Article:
It’s time for us to deal with our sins in a healthy way. We will sin. And when we do, it should break our hearts knowing it strains our relationship with our Father. It should bring us to the place of repentance. Yes, we may continue to struggle with that particular sin, but each time, we bring our failure to God and each time He will forgive. Our sin will not be something to be proud of. It will be something to learn from.

It’s time for us to deal with our struggles with honesty. Maybe you’ve never bought into the idea that the Christian life is all roses and sunshine. Great. But have you ever perpetuated the myth even in a small way by refusing to be real with others? How many times have we heard the jokes about family members biting each others’ heads off all the way to church only to get out of the car and greet others with a giant smile and an “I’m so blessed. How about you?” attitude? We put on our church face and pretend we’re fine when we’re breaking inside. We have to look like we have it all together or maybe the brother across the aisle will think we’re less Christian than he is.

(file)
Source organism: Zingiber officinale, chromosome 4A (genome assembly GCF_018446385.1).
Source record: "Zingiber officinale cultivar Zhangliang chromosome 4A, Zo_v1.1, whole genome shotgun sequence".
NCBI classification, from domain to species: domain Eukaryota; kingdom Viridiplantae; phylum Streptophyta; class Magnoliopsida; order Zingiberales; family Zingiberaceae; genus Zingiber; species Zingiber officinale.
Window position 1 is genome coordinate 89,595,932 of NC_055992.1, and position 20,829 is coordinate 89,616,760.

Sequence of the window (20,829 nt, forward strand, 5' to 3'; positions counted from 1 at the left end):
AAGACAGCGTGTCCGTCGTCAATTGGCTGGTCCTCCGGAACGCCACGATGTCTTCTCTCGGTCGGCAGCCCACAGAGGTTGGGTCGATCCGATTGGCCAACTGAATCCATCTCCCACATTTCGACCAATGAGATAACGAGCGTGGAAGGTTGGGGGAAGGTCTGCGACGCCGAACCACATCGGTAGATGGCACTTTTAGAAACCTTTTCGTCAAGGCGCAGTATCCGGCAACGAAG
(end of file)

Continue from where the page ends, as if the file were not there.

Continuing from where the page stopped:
I’m not saying everyone needs to know every sin or every struggle we face, but there is a level of vulnerability the church seems to lack these days. We’re supposed to share one another’s joys and pains. We’re great about announcing our blessings, but our pains hit a little too close to home. What if someone judges us because of them? What if my struggle is so much worse than everyone else’s struggles? What if I really am alone in this? Rather than face that possibility, we put on our happy church goer mask that isn’t marred by the pain of sin or struggle.

How much more powerful would our witness be if we were to humbly deal with and acknowledge sin in our lives and point to the One who is helping us overcome? How much more strength would we find through the support of others if we were honest about our struggles? And how much more open would those in the world be to embracing faith if we erased the caricatures and went forward with a true portrait of faith that included the depths of pains or disappointments we faced before God brought us out of it into our joys?

By the Book: Have you been real with others in your faith or have you become a caricature? Have you been real with yourself in your faith?

Speaking God’s Truth